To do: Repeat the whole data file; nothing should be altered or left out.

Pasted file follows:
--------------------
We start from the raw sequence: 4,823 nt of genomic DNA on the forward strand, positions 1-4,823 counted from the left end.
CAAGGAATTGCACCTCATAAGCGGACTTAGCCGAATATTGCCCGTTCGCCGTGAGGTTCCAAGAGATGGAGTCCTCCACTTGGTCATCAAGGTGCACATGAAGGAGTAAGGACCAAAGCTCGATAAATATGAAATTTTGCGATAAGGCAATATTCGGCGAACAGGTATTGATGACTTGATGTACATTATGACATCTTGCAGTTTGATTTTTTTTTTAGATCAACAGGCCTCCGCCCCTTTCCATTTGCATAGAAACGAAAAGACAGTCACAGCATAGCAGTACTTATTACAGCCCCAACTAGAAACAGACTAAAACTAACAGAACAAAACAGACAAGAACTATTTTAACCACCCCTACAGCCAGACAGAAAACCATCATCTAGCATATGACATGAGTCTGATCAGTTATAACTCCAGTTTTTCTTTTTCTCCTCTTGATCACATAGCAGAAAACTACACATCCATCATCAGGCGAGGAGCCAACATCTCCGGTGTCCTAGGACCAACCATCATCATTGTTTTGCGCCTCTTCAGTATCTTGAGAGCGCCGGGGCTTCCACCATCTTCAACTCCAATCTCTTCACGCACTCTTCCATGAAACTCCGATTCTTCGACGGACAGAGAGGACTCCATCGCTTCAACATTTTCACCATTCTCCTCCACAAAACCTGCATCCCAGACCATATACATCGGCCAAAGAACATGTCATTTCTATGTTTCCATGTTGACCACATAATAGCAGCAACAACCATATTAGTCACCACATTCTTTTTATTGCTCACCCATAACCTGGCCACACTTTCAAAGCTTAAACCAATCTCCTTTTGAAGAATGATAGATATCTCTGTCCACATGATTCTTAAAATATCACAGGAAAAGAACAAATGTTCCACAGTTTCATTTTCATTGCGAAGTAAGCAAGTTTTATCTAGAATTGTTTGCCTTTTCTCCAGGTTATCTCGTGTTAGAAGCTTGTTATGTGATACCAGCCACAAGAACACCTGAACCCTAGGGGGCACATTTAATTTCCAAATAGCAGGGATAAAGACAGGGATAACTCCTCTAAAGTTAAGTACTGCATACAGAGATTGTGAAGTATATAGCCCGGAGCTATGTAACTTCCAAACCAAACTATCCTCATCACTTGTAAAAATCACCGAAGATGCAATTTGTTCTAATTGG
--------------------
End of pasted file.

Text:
We start from the raw sequence: 4,823 nt of genomic DNA on the forward strand, positions 1-4,823 counted from the left end.
CAAGGAATTGCACCTCATAAGCGGACTTAGCCGAATATTGCCCGTTCGCCGTGAGGTTCCAAGAGATGGAGTCCTCCACTTGGTCATCAAGGTGCACATGAAGGAGTAAGGACCAAAGCTCGATAAATATGAAATTTTGCGATAAGGCAATATTCGGCGAACAGGTATTGATGACTTGATGTACATTATGACATCTTGCAGTTTGATTTTTTTTTTAGATCAACAGGCCTCCGCCCCTTTCCATTTGCATAGAAACGAAAAGACAGTCACAGCATAGCAGTACTTATTACAGCCCCAACTAGAAACAGACTAAAACTAACAGAACAAAACAGACAAGAACTATTTTAACCACCCCTACAGCCAGACAGAAAACCATCATCTAGCATATGACATGAGTCTGATCAGTTATAACTCCAGTTTTTCTTTTTCTCCTCTTGATCACATAGCAGAAAACTACACATCCATCATCAGGCGAGGAGCCAACATCTCCGGTGTCCTAGGACCAACCATCATCATTGTTTTGCGCCTCTTCAGTATCTTGAGAGCGCCGGGGCTTCCACCATCTTCAACTCCAATCTCTTCACGCACTCTTCCATGAAACTCCGATTCTTCGACGGACAGAGAGGACTCCATCGCTTCAACATTTTCACCATTCTCCTCCACAAAACCTGCATCCCAGACCATATACATCGGCCAAAGAACATGTCATTTCTATGTTTCCATGTTGACCACATAATAGCAGCAACAACCATATTAGTCACCACATTCTTTTTATTGCTCACCCATAACCTGGCCACACTTTCAAAGCTTAAACCAATCTCCTTTTGAAGAATGATAGATATCTCTGTCCACATGATTCTTAAAATATCACAGGAAAAGAACAAATGTTCCACAGTTTCATTTTCATTGCGAAGTAAGCAAGTTTTATCTAGAATTGTTTGCCTTTTCTCCAGGTTATCTCGTGTTAGAAGCTTGTTATGTGATACCAGCCACAAGAACACCTGAACCCTAGGGGGCACATTTAATTTCCAAATAGCAGGGATAAAGACAGGGATAACTCCTCTAAAGTTAAGTACTGCATACAGAGATTGTGAAGTATATAGCCCGGAGCTATGTAACTTCCAAACCAAACTATCCTCATCACTTGTAAAAATCACCGAAGATGCAATTTGTTCTAATTGG